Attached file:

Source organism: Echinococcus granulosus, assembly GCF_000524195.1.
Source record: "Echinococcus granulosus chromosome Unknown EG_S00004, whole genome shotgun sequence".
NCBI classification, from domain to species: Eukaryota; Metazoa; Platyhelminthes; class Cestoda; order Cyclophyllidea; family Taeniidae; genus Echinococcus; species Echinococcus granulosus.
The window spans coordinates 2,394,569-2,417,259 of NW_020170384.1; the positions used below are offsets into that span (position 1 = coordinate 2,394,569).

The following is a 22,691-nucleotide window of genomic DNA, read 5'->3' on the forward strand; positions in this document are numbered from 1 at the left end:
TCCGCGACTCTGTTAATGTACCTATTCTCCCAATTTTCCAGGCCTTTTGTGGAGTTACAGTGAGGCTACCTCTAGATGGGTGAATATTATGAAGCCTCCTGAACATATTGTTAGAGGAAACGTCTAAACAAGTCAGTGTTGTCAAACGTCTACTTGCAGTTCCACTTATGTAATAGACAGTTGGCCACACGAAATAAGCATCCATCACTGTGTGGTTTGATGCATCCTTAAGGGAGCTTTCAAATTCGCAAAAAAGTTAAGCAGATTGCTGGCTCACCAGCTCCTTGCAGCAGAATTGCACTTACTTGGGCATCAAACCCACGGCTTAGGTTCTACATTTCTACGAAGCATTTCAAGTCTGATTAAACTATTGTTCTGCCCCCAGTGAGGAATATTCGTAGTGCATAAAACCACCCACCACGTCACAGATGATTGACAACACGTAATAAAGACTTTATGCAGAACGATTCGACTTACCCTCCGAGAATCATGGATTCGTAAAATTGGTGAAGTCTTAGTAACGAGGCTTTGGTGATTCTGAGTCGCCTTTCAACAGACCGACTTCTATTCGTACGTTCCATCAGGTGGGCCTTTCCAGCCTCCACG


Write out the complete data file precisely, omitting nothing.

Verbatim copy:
Source organism: Echinococcus granulosus, assembly GCF_000524195.1.
Source record: "Echinococcus granulosus chromosome Unknown EG_S00004, whole genome shotgun sequence".
NCBI classification, from domain to species: Eukaryota; Metazoa; Platyhelminthes; class Cestoda; order Cyclophyllidea; family Taeniidae; genus Echinococcus; species Echinococcus granulosus.
The window spans coordinates 2,394,569-2,417,259 of NW_020170384.1; the positions used below are offsets into that span (position 1 = coordinate 2,394,569).

The following is a 22,691-nucleotide window of genomic DNA, read 5'->3' on the forward strand; positions in this document are numbered from 1 at the left end:
TCCGCGACTCTGTTAATGTACCTATTCTCCCAATTTTCCAGGCCTTTTGTGGAGTTACAGTGAGGCTACCTCTAGATGGGTGAATATTATGAAGCCTCCTGAACATATTGTTAGAGGAAACGTCTAAACAAGTCAGTGTTGTCAAACGTCTACTTGCAGTTCCACTTATGTAATAGACAGTTGGCCACACGAAATAAGCATCCATCACTGTGTGGTTTGATGCATCCTTAAGGGAGCTTTCAAATTCGCAAAAAAGTTAAGCAGATTGCTGGCTCACCAGCTCCTTGCAGCAGAATTGCACTTACTTGGGCATCAAACCCACGGCTTAGGTTCTACATTTCTACGAAGCATTTCAAGTCTGATTAAACTATTGTTCTGCCCCCAGTGAGGAATATTCGTAGTGCATAAAACCACCCACCACGTCACAGATGATTGACAACACGTAATAAAGACTTTATGCAGAACGATTCGACTTACCCTCCGAGAATCATGGATTCGTAAAATTGGTGAAGTCTTAGTAACGAGGCTTTGGTGATTCTGAGTCGCCTTTCAACAGACCGACTTCTATTCGTACGTTCCATCAGGTGGGCCTTTCCAGCCTCCACG